The Notre Dame Fighting Irish football program is one of the most polarizing in the whole country. There seems to be two distinct kinds of feelings toward the Irish, people who love them and the people who despise them. No matter which side you fall on, you care to the point of watching them just to see them succeed against the Club St. Pool Cleaners or fall flat on their face, but you still watch. However, over time, the relevancy of Notre Dame has come under question. While the fact you’re asking if they are relevant is a conundrum in itself, they haven’t exactly lit the college football world on fire since Lou Holtz took his barely legible opinions to ESPN.
A few years ago, the Irish were looking for a new coach to replace the previously splashy hiring of Charlie Weis. Weis was a Notre Dame guy, an alum, an NFL coordinator that came from the New England Patriots. At the time of his hiring many Irish fans were thrilled. Weis came in and told the Notre Dame faithful that six wins weren’t good enough for them and it surely wasn’t good enough for him. Fast forward a few mediocre, to downright ugly, years later and all the splash left in the Weis hire was to be his impending firing.
Then, at the time a somewhat uninspiring, hiring happened. Notre Dame was on its search for the next head coach for the University of Football. Fancy names were thrown out there once again. John Gruden was the name most mentioned and also happened to have the biggest profile. Any hiring of someone with less stature than Gruden would certainly be considered a failure. Then, he happened. The Irish plucked Brian Kelly from the Cincinnati Bearcats and a nation of Irish fans were confused.
Kelly wasn’t your prototypical big name hire. Sure he led the Bearcats to an undefeated season, only to abandon them to take the Irish job before his previous team’s BCS Bowl game. This certainly didn’t feel like a Notre Dame guy. The Fighting Irish love to tell folks how important school as well as life lessons are to their football program. In the next few years, Kelly did everything under the sun to question his hiring, including the unfortunate death of a student who filmed a practice for the team, which resulted in indirect criticisms towards Kelly.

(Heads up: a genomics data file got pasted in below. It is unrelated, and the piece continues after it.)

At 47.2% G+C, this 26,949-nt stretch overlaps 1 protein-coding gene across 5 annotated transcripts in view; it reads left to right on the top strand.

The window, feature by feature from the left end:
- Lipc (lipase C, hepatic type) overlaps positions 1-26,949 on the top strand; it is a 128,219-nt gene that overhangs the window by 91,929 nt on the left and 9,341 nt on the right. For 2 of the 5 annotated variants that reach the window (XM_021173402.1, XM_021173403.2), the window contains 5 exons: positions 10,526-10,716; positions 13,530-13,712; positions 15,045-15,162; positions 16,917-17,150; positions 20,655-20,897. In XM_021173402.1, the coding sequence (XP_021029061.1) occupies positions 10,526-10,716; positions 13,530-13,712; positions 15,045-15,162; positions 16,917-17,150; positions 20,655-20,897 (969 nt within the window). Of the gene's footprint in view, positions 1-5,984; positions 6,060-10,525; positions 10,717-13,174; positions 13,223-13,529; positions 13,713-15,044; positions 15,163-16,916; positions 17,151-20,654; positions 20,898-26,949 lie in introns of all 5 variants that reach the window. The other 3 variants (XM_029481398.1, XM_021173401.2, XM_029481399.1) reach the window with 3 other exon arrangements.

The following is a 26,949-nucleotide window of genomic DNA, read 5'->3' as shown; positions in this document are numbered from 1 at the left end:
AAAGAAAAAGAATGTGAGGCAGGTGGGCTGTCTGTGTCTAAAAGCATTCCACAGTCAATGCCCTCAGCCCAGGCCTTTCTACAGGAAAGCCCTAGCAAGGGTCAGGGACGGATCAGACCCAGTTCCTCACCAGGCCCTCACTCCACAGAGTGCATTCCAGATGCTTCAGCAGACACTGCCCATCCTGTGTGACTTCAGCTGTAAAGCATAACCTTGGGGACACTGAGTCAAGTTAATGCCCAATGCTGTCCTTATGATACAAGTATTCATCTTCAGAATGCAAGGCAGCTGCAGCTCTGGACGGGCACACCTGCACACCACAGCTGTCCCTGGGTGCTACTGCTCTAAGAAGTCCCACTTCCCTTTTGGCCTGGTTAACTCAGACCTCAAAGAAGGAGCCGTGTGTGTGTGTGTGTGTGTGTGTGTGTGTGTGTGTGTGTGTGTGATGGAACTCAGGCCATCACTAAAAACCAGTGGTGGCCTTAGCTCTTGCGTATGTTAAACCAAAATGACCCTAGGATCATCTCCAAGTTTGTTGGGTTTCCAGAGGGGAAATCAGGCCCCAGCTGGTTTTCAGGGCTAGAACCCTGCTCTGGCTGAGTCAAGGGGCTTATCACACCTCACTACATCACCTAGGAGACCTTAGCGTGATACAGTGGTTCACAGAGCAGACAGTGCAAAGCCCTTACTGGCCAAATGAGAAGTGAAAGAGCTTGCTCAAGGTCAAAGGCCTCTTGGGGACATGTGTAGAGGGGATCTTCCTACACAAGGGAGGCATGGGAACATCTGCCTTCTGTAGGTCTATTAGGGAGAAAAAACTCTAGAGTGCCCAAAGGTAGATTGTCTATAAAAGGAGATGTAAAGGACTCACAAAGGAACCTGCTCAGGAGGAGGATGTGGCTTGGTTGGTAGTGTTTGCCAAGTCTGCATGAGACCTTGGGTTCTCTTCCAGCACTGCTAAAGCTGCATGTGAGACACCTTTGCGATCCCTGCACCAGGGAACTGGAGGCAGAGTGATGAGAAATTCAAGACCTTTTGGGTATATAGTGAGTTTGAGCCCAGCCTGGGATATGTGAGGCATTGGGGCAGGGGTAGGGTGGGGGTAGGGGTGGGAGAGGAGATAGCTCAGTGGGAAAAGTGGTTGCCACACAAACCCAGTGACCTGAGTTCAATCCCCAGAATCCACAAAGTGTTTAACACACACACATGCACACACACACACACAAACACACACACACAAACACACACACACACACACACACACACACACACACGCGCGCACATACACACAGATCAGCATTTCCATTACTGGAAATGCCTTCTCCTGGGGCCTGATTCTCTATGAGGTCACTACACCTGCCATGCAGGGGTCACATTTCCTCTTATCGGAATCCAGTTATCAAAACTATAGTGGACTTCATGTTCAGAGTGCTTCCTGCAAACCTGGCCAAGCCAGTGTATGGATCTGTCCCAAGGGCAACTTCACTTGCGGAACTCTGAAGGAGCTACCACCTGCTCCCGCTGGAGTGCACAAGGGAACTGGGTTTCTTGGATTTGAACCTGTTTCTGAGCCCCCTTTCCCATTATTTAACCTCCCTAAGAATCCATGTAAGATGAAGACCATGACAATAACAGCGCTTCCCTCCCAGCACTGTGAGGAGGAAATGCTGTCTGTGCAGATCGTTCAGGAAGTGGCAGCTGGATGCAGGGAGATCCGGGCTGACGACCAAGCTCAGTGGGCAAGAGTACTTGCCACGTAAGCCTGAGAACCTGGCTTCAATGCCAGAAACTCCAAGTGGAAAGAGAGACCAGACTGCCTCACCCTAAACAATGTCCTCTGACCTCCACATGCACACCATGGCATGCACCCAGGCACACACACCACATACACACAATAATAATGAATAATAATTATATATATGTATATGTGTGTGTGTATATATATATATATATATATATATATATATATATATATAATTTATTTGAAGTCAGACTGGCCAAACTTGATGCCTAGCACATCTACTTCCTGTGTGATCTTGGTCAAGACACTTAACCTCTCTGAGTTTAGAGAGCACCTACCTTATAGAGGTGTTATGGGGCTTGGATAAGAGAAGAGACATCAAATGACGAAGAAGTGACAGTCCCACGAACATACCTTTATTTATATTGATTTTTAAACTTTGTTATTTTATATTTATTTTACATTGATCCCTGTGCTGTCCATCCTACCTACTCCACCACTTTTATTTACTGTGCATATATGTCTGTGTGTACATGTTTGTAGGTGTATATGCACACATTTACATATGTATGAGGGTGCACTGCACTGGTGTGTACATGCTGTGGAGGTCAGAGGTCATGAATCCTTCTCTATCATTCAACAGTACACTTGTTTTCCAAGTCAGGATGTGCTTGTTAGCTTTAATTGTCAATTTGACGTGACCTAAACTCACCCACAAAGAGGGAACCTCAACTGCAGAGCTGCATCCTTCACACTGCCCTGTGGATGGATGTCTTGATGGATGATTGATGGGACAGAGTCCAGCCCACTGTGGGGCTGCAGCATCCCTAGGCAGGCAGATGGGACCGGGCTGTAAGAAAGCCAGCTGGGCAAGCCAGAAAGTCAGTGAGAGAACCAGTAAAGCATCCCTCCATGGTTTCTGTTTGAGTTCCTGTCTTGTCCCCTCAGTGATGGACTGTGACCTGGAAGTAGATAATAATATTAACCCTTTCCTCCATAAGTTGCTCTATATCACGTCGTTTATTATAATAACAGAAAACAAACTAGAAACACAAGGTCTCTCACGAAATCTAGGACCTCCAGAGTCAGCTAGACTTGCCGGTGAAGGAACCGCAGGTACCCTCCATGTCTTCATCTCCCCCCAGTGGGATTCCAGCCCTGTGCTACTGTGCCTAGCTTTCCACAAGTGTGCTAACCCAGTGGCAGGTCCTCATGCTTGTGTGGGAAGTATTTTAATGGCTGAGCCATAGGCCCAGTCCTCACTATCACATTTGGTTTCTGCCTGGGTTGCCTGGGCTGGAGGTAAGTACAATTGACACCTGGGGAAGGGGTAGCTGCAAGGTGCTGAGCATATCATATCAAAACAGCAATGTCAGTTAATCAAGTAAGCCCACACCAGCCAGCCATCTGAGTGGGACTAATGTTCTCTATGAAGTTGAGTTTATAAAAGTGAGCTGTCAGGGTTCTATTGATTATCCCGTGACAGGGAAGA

However, there is a cure-all for indiscretions, winning. In a make or break season for Kelly and the Irish, the team has made tremendous strides in showing the college football world that they can compete for a National Title. The proof is in their game against the Alabama Crimson Tide on Monday night.
Slowly rumors are starting to spread about Kelly maybe taking an NFL job. If that’s what his goal is, then good for him. Notre Dame certainly wasn’t going to stand behind Kelly if he rambled off a few more unimpressive seasons. But there might not be a better coaching job in the country than doing it for the Irish, especially when you’re winning.
Don’t let the media misguide you on Kelly either. Winning doesn’t change the person you are, there is plenty to not like about Kelly, that’s perfectly understandable. When things don’t go his way you can see him on the sidelines turning different shades of red while yelling at a 19 year-old kid. Somehow, an undefeated season has made people forget all the things they hated about him just a few months ago.
Regardless of the result of the National Title game, the echoes that have long been asleep in South Bend have been awoken. While it’s a tired cliche, those echoes have felt like they have been in a coma rather than taking a nap. Bob Davie, Tyrone Willingham, and Weis before him, all failed to achieve what Kelly has done this year as he took the Irish to the biggest game in college football.
College football is funner when Notre Dame is playing for National Titles. The only way it could be better is if they were a villain to many and a hero to some. Kelly has turned all Irish faithful to become his loyal supporters. All of a sudden, shockingly after an undefeated season, Kelly’s flaws in personality are now just charming mishaps in his character. But for the people who despise the Irish, Kelly provides the diabolical villian that they have always wanted. A mean, condescending, seemingly ungrateful, bad man.
Regardless on how you feel about Kelly or Notre Dame, no matter the outcome Monday night, we are all winners here. Thanks Brian.
Joe covers the Catholic Seven for Rant Sports while dabbling in others. For the love of Sam Cassell, follow him on the social media device known as the Twitter Machine @JosephNardone